I agree that ACC_AR_CUST_Customer.ar_cust_ID is information overload, but in practice we never write that. We would normally do:

SELECT ar_cust_ID
FROM   ACC_AR_CUST_Customer

or

SELECT AR_CUST.ar_cust_ID
FROM   ACC_AR_CUST_Customer AS AR_CUST

or even use some other, more brief, alias. The second example is still duplicative of course, but actually I find that reassuring - like Hungarian notation - as I code I am self-checking that I am marrying the right columns with the right tables.

An Alias name for a table is more likely, in our code, when the same table is referenced more than once and would otherwise be ambiguous, so:

SELECT INV_ADR.ar_adr_Address1, DEL_ADR.ar_adr_Address1 ...
FROM   ACC_AR_ORD_Order
       -- Invoice address
       JOIN ACC_AR_ADR_Address INV_ADR
          ON INV_ADR.ar_adr_ar_cust_ID = ar_ord_ar_cust_ID
         AND INV_ADR.ar_adr_Type = 'INV'
       -- Delivery address
       JOIN ACC_AR_ADR_Address DEL_ADR
          ON DEL_ADR.ar_adr_ar_cust_ID = ar_ord_ar_cust_ID
         AND DEL_ADR.ar_adr_Type = 'DEL'

but I can see that in coding shops where full prefixing with the table name, or a "verbose" alias, is used that has the same effect (and if used 100% of the time then mismatch of columns & tables is caught by the parser)

Kristen
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X002548
Not Just a Number

15586 Posts

Posted - 08/24/2004 :  12:43:55  Show Profile
I'm suprised that the Dr. has weighed in...

As far as unique column names go...would you make a FK reference to another table a different name?



Brett

8-)
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rockmoose
SQL Natt Alfen

Sweden
3279 Posts

Posted - 08/24/2004 :  12:52:52  Show Profile
Brett,

" I'm suprised that the Dr. has weighed in..."

clarify, or am I just daft ;-)

/rockmoose
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rockmoose
SQL Natt Alfen

Sweden
3279 Posts

Posted - 08/24/2004 :  15:14:10  Show Profile
column naming and prefixing...

this is just plain painful, ouch!

select
    ar_adr_ID,
    ar_adr_cust_ID,
    ar_adr_Address1,
    ar_adr_Type,
    ....
from
    ACC_AR_ADR_Address /* ok have just minor problems with this */


I can't envision a business requirement that makes unique column names necessary.
Making column names unique for less errorprone code, no I don't think that will hold in court .

To be fair...
A formal naming convention that works is great and hard to criticise. ( since it works )
The sharpest criticism for the "heavy indexing approach" would be one of unvwieldability and unreadability.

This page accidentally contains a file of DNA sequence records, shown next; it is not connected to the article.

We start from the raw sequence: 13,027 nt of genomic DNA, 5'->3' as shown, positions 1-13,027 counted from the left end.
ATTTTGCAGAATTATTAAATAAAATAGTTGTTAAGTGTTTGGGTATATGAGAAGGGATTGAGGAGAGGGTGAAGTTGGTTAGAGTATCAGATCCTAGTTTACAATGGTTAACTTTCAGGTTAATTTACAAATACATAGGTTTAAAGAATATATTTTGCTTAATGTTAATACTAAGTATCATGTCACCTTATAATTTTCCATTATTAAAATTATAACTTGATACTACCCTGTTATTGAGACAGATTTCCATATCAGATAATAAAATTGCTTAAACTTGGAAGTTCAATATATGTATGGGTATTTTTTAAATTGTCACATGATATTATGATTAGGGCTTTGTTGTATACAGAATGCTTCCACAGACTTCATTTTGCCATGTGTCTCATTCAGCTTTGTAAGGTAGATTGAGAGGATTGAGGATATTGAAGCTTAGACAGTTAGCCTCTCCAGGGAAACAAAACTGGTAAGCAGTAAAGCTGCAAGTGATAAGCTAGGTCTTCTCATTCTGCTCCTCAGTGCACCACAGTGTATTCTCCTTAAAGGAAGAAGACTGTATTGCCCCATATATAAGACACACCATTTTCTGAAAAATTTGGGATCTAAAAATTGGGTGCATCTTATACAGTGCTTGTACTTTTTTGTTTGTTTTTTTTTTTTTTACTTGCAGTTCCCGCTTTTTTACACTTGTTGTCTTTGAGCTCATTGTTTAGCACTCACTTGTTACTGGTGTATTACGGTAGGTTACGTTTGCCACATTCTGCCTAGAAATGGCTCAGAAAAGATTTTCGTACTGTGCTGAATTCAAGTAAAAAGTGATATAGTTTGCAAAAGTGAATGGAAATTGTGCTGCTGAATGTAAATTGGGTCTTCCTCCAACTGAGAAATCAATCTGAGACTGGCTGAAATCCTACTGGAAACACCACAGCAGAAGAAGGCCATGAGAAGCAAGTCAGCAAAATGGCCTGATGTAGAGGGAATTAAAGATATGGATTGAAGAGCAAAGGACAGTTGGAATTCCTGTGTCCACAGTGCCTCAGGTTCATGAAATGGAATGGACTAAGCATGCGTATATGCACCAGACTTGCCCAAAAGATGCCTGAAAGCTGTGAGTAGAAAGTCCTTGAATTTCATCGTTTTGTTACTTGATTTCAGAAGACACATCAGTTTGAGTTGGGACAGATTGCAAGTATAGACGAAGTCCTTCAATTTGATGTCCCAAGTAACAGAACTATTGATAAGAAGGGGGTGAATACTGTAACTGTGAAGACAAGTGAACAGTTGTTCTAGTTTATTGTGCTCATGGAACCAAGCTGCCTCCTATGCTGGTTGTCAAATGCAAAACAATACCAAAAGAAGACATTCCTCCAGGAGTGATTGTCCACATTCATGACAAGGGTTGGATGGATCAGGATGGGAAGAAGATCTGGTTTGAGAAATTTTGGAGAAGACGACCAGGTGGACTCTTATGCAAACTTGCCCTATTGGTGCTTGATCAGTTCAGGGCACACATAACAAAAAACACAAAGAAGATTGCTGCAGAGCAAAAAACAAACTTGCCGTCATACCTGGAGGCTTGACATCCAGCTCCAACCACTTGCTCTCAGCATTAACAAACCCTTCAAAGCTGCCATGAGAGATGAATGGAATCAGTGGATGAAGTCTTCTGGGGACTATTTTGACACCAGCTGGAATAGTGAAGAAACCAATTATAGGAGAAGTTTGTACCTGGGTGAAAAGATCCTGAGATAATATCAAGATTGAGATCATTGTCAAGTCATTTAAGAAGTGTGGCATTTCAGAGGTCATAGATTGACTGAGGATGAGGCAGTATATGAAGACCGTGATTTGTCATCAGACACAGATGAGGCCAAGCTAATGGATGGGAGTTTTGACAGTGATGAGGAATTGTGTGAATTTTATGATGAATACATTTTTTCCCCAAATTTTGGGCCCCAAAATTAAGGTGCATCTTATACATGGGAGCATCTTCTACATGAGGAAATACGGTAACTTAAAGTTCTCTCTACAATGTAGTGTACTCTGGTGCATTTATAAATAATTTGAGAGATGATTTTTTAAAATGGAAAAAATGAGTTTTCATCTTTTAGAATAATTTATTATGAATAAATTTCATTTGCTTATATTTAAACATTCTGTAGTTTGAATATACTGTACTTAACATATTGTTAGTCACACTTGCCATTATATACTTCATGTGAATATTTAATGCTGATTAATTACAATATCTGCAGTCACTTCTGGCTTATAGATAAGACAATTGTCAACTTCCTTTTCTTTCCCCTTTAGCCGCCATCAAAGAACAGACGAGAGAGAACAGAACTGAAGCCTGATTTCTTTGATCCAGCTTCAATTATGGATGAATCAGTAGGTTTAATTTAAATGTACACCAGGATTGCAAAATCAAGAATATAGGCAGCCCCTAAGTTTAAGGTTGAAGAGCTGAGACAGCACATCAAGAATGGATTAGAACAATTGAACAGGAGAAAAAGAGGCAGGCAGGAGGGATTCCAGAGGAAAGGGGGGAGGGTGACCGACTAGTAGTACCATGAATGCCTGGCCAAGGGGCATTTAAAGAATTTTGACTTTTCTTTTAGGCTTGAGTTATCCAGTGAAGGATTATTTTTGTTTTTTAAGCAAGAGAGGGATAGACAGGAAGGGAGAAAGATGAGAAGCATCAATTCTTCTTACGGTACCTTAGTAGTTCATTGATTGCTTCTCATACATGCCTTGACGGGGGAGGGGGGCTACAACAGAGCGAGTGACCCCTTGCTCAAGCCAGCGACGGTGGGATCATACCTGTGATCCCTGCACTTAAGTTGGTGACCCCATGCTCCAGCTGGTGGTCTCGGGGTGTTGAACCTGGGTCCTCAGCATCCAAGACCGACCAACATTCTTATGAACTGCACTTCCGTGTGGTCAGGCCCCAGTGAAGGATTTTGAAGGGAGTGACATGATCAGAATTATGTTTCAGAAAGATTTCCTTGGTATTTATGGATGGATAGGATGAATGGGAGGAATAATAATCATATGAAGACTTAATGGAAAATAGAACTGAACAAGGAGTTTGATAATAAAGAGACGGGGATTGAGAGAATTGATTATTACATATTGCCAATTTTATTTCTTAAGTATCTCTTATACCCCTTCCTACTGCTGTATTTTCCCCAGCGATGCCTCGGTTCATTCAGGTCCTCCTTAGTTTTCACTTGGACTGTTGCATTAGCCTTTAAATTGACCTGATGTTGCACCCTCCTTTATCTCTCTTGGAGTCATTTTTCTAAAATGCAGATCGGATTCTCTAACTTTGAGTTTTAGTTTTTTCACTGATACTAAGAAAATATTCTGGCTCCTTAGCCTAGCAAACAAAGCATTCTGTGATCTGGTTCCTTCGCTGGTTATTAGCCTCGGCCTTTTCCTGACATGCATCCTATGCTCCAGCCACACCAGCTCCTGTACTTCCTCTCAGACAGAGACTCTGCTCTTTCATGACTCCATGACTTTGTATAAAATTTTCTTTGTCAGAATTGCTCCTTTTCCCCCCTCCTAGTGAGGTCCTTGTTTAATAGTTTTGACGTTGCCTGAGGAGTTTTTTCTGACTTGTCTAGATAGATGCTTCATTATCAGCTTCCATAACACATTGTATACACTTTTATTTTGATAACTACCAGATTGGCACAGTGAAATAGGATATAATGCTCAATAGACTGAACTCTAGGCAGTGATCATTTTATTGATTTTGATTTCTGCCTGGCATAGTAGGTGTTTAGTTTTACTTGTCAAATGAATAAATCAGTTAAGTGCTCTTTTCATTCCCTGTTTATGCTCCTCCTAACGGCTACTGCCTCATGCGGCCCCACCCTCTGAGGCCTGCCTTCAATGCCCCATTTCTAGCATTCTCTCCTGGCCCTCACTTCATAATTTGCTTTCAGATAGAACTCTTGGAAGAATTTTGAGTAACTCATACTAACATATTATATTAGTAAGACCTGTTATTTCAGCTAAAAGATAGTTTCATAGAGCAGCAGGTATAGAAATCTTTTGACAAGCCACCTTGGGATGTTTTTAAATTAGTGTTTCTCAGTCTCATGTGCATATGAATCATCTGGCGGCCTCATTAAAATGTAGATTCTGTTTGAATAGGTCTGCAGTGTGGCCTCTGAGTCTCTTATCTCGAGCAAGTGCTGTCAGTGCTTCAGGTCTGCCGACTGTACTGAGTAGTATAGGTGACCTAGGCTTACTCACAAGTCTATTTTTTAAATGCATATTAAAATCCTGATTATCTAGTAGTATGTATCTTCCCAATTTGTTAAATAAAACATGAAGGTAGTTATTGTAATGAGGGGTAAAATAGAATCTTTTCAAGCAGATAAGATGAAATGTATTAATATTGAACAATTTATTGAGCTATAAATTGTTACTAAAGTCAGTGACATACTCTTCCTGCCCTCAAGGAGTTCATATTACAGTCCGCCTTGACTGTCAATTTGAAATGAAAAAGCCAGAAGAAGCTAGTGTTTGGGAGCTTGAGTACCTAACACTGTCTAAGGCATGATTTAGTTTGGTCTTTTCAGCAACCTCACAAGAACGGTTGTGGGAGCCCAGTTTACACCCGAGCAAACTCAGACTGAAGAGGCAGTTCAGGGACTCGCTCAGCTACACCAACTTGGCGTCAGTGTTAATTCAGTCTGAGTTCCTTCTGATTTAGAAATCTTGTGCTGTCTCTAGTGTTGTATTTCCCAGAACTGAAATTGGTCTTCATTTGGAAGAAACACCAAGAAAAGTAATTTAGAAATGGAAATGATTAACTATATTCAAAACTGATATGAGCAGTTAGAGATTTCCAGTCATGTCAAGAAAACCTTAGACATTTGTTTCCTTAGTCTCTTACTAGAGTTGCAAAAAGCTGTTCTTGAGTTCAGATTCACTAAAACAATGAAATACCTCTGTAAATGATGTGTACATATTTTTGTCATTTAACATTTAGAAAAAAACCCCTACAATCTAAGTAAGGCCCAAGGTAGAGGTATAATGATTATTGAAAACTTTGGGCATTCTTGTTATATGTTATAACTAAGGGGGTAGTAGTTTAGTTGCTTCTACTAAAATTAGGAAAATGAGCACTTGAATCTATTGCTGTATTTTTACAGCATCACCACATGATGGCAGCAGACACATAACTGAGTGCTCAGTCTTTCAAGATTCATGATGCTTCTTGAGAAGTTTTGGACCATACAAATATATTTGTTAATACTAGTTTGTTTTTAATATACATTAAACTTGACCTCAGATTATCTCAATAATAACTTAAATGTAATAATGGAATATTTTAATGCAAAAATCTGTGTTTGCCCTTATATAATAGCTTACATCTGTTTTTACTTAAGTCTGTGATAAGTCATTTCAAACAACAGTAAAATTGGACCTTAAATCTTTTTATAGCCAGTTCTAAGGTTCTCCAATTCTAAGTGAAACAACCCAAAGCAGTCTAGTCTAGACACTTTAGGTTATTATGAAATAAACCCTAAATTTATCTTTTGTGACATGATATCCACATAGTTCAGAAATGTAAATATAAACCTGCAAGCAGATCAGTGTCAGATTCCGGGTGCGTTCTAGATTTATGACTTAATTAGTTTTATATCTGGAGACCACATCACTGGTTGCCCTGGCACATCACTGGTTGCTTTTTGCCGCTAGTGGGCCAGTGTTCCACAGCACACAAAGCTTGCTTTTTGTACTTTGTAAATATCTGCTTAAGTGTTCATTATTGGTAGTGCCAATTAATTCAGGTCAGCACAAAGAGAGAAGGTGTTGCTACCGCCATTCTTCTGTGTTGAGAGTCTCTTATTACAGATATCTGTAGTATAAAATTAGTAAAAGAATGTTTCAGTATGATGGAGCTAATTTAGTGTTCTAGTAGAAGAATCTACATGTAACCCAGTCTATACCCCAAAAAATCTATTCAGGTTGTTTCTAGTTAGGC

Personally I would strive for a simpler and more readable naming convention.

Sample SQL is in order

ACC - ACCounts system,
ARC - sub-system is "AR" [Accounts Receivable] /* 3 char abbr */

SELECT IA.Address1, DA.Address1 ...
FROM   ACCARC_Order ORD
       -- Invoice address
       JOIN ACCARC_Address IA
         ON IA.Customer_ID = ORD.Customer_ID
         AND IA.AdressType = 'INV'
       -- Delivery address
       JOIN ACCARC_Address DA
         ON DA.Customer_ID = ORD.Customer_ID
         AND DA.AdressType = 'DEL'


Edit - Code tags

Feel free to flame me,
/rockmoose

Edited by - rockmoose on 08/24/2004 15:15:17
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tkizer
Almighty SQL Goddess

USA
35932 Posts

Posted - 08/24/2004 :  15:24:53  Show Profile  Visit tkizer's Homepage
quote:
Originally posted by rockmoose


I prefer #1 ( but IMO both are Ok )




I hate #1. Column names should be the same in all tables if they have the same meaning. So you shouldn't have Id in one table and EmployeeId in another table if they have the same meaning. With #1, you'll have a lot of columns named Id but they all have different meaning. Forget that they all refer to identities. Id of Task does not have the same meaning as Id of Employee. But Id of Employee has the same meaning as EmployeeId in another table, so name them the same.

IMO, of course. But my hatred for #1 has stemmed from working on systems designed like this.

Tara

Edited by - tkizer on 08/24/2004 15:26:53
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rockmoose
SQL Natt Alfen

Sweden
3279 Posts

Posted - 08/24/2004 :  16:10:16  Show Profile
quote:

With #1, you'll have a lot of columns named Id but they all have different meaning



Probably at most as many columns named Id as the number of tables [;-)]
Employee.EmployeeId or Employee.Id ?
Consistency in the naming scheme is very important and I think that #1 and #2 hold equal value.

Which is preferred is a matter of personal preference.
My preference for #1 stems from habit :-),
and also from experience with this systems designed this way which imo, are quite practical and not contradictory to good design and naming convention.

I do see your point though in calling same things, same thing !

/rockmoose
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tkizer
Almighty SQL Goddess

USA
35932 Posts

Posted - 08/24/2004 :  16:13:17  Show Profile  Visit tkizer's Homepage
In my code, it would be e.EmployeeId as I use aliases to shorten it. So what is confusing with #1 with aliases is e.Id and v.Id and s.Id. You then have to look at the aliases to see what it is referring to.

Tara
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X002548